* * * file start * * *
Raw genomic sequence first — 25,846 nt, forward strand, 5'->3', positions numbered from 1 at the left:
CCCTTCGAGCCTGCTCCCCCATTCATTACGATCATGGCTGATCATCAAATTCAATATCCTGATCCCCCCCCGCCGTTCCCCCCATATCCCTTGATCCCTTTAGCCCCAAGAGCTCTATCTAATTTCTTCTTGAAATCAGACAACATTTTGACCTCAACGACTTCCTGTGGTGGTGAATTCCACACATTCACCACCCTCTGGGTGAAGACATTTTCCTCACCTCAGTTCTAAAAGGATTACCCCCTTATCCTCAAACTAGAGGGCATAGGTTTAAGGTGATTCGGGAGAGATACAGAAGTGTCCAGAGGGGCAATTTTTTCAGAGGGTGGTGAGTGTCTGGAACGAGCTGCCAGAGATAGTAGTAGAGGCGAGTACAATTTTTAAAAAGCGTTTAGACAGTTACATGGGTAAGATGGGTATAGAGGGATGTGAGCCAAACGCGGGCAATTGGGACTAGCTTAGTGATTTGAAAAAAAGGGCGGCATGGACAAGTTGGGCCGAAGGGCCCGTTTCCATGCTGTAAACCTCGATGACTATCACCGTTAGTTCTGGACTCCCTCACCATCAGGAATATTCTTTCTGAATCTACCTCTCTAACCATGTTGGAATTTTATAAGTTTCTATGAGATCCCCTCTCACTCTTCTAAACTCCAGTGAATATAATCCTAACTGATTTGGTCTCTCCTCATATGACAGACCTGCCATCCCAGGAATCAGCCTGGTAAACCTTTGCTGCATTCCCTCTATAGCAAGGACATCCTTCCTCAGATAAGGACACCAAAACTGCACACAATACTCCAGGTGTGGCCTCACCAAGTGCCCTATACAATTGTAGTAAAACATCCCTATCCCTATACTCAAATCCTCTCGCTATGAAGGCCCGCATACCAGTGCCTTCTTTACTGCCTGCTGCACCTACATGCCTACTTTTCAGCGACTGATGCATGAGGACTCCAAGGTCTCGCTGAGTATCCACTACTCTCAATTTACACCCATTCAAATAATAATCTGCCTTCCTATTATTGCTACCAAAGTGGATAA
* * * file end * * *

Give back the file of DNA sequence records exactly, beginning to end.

Raw genomic sequence first — 25,846 nt, forward strand, 5'->3', positions numbered from 1 at the left:
CCCTTCGAGCCTGCTCCCCCATTCATTACGATCATGGCTGATCATCAAATTCAATATCCTGATCCCCCCCCGCCGTTCCCCCCATATCCCTTGATCCCTTTAGCCCCAAGAGCTCTATCTAATTTCTTCTTGAAATCAGACAACATTTTGACCTCAACGACTTCCTGTGGTGGTGAATTCCACACATTCACCACCCTCTGGGTGAAGACATTTTCCTCACCTCAGTTCTAAAAGGATTACCCCCTTATCCTCAAACTAGAGGGCATAGGTTTAAGGTGATTCGGGAGAGATACAGAAGTGTCCAGAGGGGCAATTTTTTCAGAGGGTGGTGAGTGTCTGGAACGAGCTGCCAGAGATAGTAGTAGAGGCGAGTACAATTTTTAAAAAGCGTTTAGACAGTTACATGGGTAAGATGGGTATAGAGGGATGTGAGCCAAACGCGGGCAATTGGGACTAGCTTAGTGATTTGAAAAAAAGGGCGGCATGGACAAGTTGGGCCGAAGGGCCCGTTTCCATGCTGTAAACCTCGATGACTATCACCGTTAGTTCTGGACTCCCTCACCATCAGGAATATTCTTTCTGAATCTACCTCTCTAACCATGTTGGAATTTTATAAGTTTCTATGAGATCCCCTCTCACTCTTCTAAACTCCAGTGAATATAATCCTAACTGATTTGGTCTCTCCTCATATGACAGACCTGCCATCCCAGGAATCAGCCTGGTAAACCTTTGCTGCATTCCCTCTATAGCAAGGACATCCTTCCTCAGATAAGGACACCAAAACTGCACACAATACTCCAGGTGTGGCCTCACCAAGTGCCCTATACAATTGTAGTAAAACATCCCTATCCCTATACTCAAATCCTCTCGCTATGAAGGCCCGCATACCAGTGCCTTCTTTACTGCCTGCTGCACCTACATGCCTACTTTTCAGCGACTGATGCATGAGGACTCCAAGGTCTCGCTGAGTATCCACTACTCTCAATTTACACCCATTCAAATAATAATCTGCCTTCCTATTATTGCTACCAAAGTGGATAA